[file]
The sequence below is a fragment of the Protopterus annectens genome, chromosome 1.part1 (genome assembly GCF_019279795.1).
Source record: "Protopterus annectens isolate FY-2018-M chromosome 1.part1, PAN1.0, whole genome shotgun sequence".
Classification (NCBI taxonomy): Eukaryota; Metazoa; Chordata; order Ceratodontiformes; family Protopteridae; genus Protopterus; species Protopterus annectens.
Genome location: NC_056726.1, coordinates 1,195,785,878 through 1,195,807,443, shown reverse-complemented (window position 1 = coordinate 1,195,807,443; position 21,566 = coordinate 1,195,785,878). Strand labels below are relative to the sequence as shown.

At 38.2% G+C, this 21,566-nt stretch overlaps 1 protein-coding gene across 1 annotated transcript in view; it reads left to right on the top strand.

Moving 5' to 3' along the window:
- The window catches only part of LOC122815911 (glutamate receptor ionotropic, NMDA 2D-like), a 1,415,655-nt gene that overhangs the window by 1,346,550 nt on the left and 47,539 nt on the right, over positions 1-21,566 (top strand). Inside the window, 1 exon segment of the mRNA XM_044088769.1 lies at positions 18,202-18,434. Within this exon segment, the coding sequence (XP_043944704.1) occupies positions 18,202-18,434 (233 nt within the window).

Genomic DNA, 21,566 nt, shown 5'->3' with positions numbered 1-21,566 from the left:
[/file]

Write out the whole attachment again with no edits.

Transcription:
The sequence below is a fragment of the Protopterus annectens genome, chromosome 1.part1 (genome assembly GCF_019279795.1).
Source record: "Protopterus annectens isolate FY-2018-M chromosome 1.part1, PAN1.0, whole genome shotgun sequence".
Classification (NCBI taxonomy): Eukaryota; Metazoa; Chordata; order Ceratodontiformes; family Protopteridae; genus Protopterus; species Protopterus annectens.
Genome location: NC_056726.1, coordinates 1,195,785,878 through 1,195,807,443, shown reverse-complemented (window position 1 = coordinate 1,195,807,443; position 21,566 = coordinate 1,195,785,878). Strand labels below are relative to the sequence as shown.

At 38.2% G+C, this 21,566-nt stretch overlaps 1 protein-coding gene across 1 annotated transcript in view; it reads left to right on the top strand.

Moving 5' to 3' along the window:
- The window catches only part of LOC122815911 (glutamate receptor ionotropic, NMDA 2D-like), a 1,415,655-nt gene that overhangs the window by 1,346,550 nt on the left and 47,539 nt on the right, over positions 1-21,566 (top strand). Inside the window, 1 exon segment of the mRNA XM_044088769.1 lies at positions 18,202-18,434. Within this exon segment, the coding sequence (XP_043944704.1) occupies positions 18,202-18,434 (233 nt within the window).

Genomic DNA, 21,566 nt, shown 5'->3' with positions numbered 1-21,566 from the left: